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Clinton Interviewed by FBI for 3 and 1/2 Hours About Private Email Server

Clinton Interviewed by FBI for 3 and 1/2 Hours About Private Email Server

The ongoing investigation represents a major risk as Clinton is merely four weeks away from being formally nominated.

WASHINGTON (AP) — Hillary Clinton was interviewed by the FBI about her use of a private email server as secretary of state, her campaign said Saturday, as federal investigators neared the end of the probe that has hung over her presidential campaign.

Clinton, the presumptive Democratic presidential candidate, gave a voluntary interview for 3 1/2 hours on Saturday morning at FBI Headquarters in Washington, her campaign said.

Secret Service stand guard around a Secret Service vehicle after it arrived at the home of Democratic presidential candidate Hillary Clinton in Washington, Saturday, July 2, 2016. (AP Photo/Cliff Owen)

"She is pleased to have had the opportunity to assist the Department of Justice in bringing this review to a conclusion," Clinton spokesman Nick Merrill said. "Out of respect for the investigative process, she will not comment further on her interview."

The interview was expected and it does not suggest that she or anyone else is likely to face prosecution. Some legal experts view criminal prosecution as exceedingly unlikely. The interview may indicate that the Justice Department's yearlong probe is drawing to a close.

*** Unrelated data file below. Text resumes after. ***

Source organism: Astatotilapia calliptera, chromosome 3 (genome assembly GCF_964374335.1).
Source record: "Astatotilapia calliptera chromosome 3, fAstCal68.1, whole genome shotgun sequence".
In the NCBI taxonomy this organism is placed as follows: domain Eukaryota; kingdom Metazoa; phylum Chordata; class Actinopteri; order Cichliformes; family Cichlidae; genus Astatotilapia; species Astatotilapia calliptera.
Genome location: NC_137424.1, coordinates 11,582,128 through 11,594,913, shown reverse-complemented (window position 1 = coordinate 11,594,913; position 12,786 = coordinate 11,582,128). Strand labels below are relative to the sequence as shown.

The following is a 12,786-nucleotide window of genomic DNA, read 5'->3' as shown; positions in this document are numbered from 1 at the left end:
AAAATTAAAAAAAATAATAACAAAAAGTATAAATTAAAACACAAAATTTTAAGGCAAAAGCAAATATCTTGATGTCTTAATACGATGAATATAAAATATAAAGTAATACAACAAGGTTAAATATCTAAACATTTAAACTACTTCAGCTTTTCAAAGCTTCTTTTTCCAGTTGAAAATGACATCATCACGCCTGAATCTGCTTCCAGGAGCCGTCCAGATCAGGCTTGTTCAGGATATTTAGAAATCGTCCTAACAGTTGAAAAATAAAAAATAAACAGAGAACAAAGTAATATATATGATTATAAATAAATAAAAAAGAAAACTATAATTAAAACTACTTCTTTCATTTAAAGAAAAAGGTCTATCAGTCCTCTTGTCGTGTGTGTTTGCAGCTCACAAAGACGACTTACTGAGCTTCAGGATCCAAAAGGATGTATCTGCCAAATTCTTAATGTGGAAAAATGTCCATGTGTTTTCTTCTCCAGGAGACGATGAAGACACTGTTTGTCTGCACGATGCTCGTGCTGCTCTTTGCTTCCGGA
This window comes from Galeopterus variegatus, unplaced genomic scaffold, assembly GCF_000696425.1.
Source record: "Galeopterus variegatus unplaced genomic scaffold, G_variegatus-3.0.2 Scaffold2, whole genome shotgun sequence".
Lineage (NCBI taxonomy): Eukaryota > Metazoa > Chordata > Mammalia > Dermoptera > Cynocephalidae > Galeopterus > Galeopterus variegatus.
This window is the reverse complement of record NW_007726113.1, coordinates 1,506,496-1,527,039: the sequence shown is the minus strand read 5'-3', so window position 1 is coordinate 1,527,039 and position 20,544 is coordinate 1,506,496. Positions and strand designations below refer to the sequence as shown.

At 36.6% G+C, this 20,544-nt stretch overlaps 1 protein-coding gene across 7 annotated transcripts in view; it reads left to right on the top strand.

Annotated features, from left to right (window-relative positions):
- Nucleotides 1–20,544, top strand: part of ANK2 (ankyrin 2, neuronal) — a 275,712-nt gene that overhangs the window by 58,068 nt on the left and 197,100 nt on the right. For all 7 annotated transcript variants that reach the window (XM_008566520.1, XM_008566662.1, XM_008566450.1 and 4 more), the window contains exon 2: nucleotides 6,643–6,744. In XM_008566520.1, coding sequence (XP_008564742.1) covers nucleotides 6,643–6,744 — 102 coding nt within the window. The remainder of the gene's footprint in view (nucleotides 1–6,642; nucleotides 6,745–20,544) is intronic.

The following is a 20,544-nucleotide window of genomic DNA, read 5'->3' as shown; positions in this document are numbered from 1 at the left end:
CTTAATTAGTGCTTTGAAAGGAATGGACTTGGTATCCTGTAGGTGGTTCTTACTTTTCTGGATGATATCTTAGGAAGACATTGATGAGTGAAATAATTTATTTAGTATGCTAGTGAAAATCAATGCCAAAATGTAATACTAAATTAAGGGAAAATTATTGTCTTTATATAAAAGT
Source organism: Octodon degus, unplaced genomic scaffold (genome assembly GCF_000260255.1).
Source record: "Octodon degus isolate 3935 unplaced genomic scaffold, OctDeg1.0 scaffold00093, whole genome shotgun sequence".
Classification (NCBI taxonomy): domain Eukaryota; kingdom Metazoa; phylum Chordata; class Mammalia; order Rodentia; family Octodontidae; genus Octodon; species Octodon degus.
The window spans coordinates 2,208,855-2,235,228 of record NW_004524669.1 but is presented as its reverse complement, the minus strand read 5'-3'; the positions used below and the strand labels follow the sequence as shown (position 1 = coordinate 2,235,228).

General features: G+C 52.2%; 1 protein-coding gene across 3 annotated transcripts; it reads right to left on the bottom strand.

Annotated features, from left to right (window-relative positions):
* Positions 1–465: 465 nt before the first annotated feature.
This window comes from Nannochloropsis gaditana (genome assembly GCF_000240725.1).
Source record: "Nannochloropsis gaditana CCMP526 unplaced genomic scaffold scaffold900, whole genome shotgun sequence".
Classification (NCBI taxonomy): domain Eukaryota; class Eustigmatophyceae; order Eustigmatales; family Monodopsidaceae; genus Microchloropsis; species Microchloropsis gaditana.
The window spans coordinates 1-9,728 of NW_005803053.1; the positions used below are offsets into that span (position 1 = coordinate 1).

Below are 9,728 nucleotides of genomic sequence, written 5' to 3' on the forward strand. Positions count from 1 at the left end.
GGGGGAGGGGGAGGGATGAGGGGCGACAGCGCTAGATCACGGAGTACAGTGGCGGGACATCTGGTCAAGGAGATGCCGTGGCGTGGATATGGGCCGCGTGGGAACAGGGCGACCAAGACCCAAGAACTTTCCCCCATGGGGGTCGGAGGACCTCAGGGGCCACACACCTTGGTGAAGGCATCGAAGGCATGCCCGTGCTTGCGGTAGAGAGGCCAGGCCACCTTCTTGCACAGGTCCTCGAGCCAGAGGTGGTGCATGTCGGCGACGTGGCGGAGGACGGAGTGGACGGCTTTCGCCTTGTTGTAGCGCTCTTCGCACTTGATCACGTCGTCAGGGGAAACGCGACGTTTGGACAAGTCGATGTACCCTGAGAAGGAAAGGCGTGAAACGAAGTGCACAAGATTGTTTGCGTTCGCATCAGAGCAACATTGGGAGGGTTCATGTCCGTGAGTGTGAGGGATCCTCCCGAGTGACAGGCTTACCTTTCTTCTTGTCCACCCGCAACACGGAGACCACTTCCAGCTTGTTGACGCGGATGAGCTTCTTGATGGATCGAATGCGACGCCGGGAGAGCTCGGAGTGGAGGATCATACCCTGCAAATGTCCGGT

But the ongoing investigation represents a major risk for Democrats as Clinton is merely four weeks away from being formally nominated as the party's presidential candidate.

Donald Trump, the Republican Party's presumptive nominee, has seized on the email issue and repeatedly said the probe undermines Clinton's fitness for office. Trump has called his opponent, "Crooked Hillary," and said she cannot be trusted in the White House.

The investigation also poses an unwelcome distraction just as she has vanquished primary rival Bernie Sanders, holds a huge fundraising advantage over Trump and polls show her well-placed to become America's first female president even as many voters question her trustworthiness.

The questioning came a day after Attorney General Loretta Lynch, under scrutiny for an impromptu meeting with Bill Clinton on her plane in Phoenix, said that she intended to accept the findings and recommendations of career prosecutors who have spent months investigating the case.

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